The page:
Democrats are also stoking speculation about a potential cross-party coalition. Rep. Ruben Gallego (D-AZ) trollishly raised it two days after the election. Colorado Gov. Jared Polis later floated former Rep. Justin Amash, the Republican-turned-Libertarian, while WaPo columnist Jennifer Rubin tossed out the idea of a Speaker Liz Cheney (R-WY).
…[T]here are myriad reasons this is not a serious possibility in Washington:
1- You would need to convince nearly every Democrat to vote for a Republican speaker. We could only find one instance in recent history where a lawmaker backed a leader from the opposite party: In 2001, the late Rep. James Traficant (D-OH) voted for Rep. Dennis Hastert (R-IL). Democrats immediately stripped Traficant of his committees in what would be the beginning of a parade of horribles for the colorful Youngstowner, culminating in his conviction on federal corruption charges and his expulsion from the House in 2002.
These days, the partisan divide on the Hill is even more pronounced. And for many Democrats, a newly muscular left could make it hard to justify voting for any Republican to lead the House. “It’s primary bait,” one senior Democratic aide told us Sunday night.
Incoming Minority Leader Hakeem Jeffries dismissed the idea in an interview on ABC’s This Week last weekend, and most Democrats we spoke to are refusing to even weigh in on this idea on record. If they won’t even talk about this speculatively, how can you expect them to call out a Republican’s name during the Jan. 3 roll call?
2- There’s no real back channel trying to make this happen. Moderate Republicans needed to be laying the groundwork yesterday to convince like-minded Democrats that the political risk is worth taking. But we hear from lawmakers that those conversations aren’t happening.
One Democrat told us they approached Problem Solvers Caucus leader Josh Gottheimer to gauge how serious that chatter was, and the New Jersey Democrat downplayed the idea right away. Upton, we’re told, has also panned this notion privately. If that group of centrist members isn’t engaging, it’s hard to imagine other Democrats following suit.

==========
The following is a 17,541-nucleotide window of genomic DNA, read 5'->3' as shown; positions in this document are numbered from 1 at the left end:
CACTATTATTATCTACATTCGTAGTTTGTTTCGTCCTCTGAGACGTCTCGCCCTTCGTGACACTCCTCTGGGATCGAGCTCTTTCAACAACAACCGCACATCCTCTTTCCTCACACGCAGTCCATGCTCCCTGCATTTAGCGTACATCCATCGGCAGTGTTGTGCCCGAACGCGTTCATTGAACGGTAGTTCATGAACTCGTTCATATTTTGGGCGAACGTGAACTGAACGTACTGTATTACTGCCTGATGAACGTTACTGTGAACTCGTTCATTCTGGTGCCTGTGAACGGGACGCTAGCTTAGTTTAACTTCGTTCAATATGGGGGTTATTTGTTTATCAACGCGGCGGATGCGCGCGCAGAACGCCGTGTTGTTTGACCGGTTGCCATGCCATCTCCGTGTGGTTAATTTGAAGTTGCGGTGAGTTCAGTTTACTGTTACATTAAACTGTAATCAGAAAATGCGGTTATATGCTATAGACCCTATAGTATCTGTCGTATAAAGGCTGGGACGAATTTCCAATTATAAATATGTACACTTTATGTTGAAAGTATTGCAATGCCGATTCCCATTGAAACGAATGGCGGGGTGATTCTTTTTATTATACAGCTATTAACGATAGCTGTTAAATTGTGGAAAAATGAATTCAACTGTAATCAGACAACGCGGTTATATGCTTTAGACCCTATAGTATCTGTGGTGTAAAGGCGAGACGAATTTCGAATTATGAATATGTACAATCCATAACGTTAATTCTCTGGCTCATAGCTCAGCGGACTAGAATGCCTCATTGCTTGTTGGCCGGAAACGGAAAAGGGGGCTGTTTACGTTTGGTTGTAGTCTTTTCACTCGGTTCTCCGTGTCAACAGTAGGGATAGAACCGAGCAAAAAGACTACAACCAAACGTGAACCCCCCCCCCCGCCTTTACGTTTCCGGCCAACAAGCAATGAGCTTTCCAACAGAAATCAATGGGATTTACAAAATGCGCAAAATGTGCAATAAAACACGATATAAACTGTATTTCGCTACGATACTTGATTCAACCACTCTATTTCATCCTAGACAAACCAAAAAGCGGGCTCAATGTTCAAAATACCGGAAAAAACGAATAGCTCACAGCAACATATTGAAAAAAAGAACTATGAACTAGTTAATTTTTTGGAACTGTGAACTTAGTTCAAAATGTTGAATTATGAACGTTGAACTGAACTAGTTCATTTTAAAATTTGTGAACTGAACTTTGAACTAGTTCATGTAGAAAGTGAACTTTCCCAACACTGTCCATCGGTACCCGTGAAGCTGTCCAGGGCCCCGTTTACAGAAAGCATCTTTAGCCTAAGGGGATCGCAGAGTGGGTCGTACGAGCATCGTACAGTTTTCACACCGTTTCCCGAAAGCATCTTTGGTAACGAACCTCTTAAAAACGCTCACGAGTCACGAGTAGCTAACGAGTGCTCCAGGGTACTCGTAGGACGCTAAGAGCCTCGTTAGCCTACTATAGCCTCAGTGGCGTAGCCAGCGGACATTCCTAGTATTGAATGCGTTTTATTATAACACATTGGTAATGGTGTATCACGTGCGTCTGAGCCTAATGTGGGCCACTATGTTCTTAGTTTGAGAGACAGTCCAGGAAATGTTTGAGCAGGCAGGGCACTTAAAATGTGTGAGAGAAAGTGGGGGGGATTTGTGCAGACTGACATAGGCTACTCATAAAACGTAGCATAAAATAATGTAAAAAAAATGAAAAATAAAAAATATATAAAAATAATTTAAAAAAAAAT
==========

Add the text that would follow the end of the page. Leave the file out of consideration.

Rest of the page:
3- Democrats would want something in return for electing a GOP speaker. Rep Ro Khanna (D-CA), for instance, told Fox News last week that he’d want Democrats to have equal subpoena authority. Other Democrats could reasonably demand committee chairmanships, promises not to impeach Biden or other administration officials or other plums.
4- Centrist Republicans would also be at political risk. Working with Democrats to elect a speaker chosen mostly by the other party is a surefire recipe for a primary challenge— even if the deal didn’t come with the kinds of governing concessions that Khanna and others are discussing.
“Look, Don Bacon is not going to go back to Nebraska and explain why he was only one of fewer than 10 Republicans to vote for a Democrat-majority-chosen speaker,” one conservative aide told Playbook. “I’ll eat my hat.” And finally…
5- Democrats want to see the GOP squirm. As one Democratic lawmaker gleefully told us last week, “Get the popcorn ready on Jan. 3.” The party abhors McCarthy and can’t wait to see him and House Republicans flounder, arguing that they are reaping what they’ve long sown. No Democrat is leaping at the opportunity to short-circuit what could be days, if not weeks of GOP drama.
Now that’s not to say all this “unity speaker” talk is pointless. There’s a reason why McCarthy allies have been promoting it as though it were a real possibility; the thinking is that such a threat could scare conservatives who oppose McCarthy into submission by threatening them with the possibility of a Democrat-blessed, even-less-palatable leader. But conservatives we’ve spoken to say they’re not buying it.
To be sure, crazier things have happened in Washington, and, as one lawmaker said to us, if McCarthy still can’t get the gavel after multiple votes on Jan. 3, all bets are off. But at this point the idea of a “unity speaker” seems no more realistic than a Speaker Andy Bibbgs (R-AZ).